For more than 200 million years frogs have survived. They were around well before the dinosaur, and have managed to endure dramatic climatic shifts - from ice ages to global warming. But today the chorus often heard by many as a child is silent. Those spring nights filled with the sounds of many a hopeful soul, croaking his heart out in search of a mate are mysteriously disappearing.
The destruction of suitable frog habitat is certainly a contributing factor to the frogs rapid decline. But so too is their susceptibility to pollutants and other environmental factors. And then there’s those introduced species of fish that find tadpoles and frogs eggs a delicacy!
As natural ponds disappear due to drought, urban sprawl and the expansion of agriculture, modern garden ponds have become more than just an aesthetic feature to many a home - they are also providing a much-needed refuge for amphibians. Although most frogs that are currently considered to be threatened with extinction occur in remote areas, there is no guarantee that species which occur in built-up areas and are today common, will not become threatened in the future.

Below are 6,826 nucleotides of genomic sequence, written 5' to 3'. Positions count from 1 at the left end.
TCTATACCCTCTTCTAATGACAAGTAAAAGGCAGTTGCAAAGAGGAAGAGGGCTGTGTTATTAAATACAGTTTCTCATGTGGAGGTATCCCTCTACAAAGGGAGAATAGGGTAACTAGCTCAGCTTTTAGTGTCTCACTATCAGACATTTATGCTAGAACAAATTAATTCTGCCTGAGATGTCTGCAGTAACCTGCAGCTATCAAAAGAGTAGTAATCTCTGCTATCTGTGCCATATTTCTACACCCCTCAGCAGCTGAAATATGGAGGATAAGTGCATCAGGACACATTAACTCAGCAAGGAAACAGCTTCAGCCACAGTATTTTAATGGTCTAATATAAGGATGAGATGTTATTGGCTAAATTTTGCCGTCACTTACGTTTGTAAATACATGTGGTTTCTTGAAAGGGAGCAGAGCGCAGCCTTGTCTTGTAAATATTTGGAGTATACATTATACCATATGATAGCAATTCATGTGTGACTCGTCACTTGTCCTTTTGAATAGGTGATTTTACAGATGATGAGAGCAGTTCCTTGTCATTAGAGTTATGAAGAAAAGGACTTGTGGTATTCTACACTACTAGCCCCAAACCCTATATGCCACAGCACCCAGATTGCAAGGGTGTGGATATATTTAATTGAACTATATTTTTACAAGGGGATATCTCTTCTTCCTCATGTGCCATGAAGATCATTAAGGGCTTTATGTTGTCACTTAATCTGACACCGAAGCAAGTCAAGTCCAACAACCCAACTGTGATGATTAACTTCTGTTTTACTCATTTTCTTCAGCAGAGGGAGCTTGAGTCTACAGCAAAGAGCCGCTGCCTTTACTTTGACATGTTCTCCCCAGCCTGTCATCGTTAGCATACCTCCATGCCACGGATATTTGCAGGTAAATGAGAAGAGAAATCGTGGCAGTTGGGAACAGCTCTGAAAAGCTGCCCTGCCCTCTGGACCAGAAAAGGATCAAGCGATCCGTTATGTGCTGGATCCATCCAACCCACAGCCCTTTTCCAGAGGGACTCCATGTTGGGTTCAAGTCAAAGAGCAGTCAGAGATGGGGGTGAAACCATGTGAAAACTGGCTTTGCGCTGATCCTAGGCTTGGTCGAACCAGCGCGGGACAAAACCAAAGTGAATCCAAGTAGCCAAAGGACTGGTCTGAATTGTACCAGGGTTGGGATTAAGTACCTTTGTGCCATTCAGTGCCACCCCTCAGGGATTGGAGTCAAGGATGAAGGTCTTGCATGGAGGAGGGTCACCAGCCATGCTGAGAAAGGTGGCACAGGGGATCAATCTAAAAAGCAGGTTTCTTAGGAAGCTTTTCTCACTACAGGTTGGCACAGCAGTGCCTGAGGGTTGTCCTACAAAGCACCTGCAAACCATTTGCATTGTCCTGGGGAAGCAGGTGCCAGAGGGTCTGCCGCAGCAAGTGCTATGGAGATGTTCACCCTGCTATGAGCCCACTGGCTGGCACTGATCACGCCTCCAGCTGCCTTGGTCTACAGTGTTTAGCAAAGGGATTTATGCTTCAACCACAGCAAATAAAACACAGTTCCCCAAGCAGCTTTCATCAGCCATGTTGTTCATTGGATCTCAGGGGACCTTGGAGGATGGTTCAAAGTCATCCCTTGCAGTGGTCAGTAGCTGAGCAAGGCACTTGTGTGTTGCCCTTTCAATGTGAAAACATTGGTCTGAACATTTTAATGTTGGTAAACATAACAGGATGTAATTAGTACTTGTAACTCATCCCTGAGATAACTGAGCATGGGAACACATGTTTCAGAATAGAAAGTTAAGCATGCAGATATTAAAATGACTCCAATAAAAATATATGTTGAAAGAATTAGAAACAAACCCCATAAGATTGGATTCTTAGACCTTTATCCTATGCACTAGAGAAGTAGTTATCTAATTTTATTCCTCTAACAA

In most States of Australia it is prohibited by law to collect or move frogs and tadpoles, as doing so may harm local populations, or unwittingly move frogs outside their natural range. Therefore, it is best to allow local species to take up residence of their own accord in the habitat you have provided, rather than try to ‘plant’ them there. Anyhow, you may well be surprised to find that frogs are already alive and well in your garden, they just happen to be vacationing elsewhere during the breeding season. With a specifically built frog-pond available, the frogs are much more likely to put in for permanent residency.
© Donna Racheal 2007